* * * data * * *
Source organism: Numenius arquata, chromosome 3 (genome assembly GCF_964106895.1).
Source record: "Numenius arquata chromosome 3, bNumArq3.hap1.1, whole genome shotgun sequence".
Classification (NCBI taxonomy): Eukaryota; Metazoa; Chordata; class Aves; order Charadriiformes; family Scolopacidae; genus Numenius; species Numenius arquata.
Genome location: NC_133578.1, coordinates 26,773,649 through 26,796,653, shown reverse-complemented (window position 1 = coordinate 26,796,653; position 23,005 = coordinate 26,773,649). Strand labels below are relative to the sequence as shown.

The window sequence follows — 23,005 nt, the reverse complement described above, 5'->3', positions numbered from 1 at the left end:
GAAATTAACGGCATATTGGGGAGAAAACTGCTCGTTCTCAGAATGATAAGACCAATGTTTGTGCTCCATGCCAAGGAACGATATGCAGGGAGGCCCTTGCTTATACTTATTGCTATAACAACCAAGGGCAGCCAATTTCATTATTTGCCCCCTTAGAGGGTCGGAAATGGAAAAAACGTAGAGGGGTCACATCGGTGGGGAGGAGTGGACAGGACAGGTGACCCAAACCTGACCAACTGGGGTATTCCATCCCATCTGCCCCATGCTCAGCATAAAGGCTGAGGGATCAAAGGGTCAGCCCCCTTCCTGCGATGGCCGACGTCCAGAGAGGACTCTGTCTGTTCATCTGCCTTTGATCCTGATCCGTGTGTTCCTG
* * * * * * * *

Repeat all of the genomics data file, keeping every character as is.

Source organism: Numenius arquata, chromosome 3 (genome assembly GCF_964106895.1).
Source record: "Numenius arquata chromosome 3, bNumArq3.hap1.1, whole genome shotgun sequence".
Classification (NCBI taxonomy): Eukaryota; Metazoa; Chordata; class Aves; order Charadriiformes; family Scolopacidae; genus Numenius; species Numenius arquata.
Genome location: NC_133578.1, coordinates 26,773,649 through 26,796,653, shown reverse-complemented (window position 1 = coordinate 26,796,653; position 23,005 = coordinate 26,773,649). Strand labels below are relative to the sequence as shown.

The window sequence follows — 23,005 nt, the reverse complement described above, 5'->3', positions numbered from 1 at the left end:
GAAATTAACGGCATATTGGGGAGAAAACTGCTCGTTCTCAGAATGATAAGACCAATGTTTGTGCTCCATGCCAAGGAACGATATGCAGGGAGGCCCTTGCTTATACTTATTGCTATAACAACCAAGGGCAGCCAATTTCATTATTTGCCCCCTTAGAGGGTCGGAAATGGAAAAAACGTAGAGGGGTCACATCGGTGGGGAGGAGTGGACAGGACAGGTGACCCAAACCTGACCAACTGGGGTATTCCATCCCATCTGCCCCATGCTCAGCATAAAGGCTGAGGGATCAAAGGGTCAGCCCCCTTCCTGCGATGGCCGACGTCCAGAGAGGACTCTGTCTGTTCATCTGCCTTTGATCCTGATCCGTGTGTTCCTG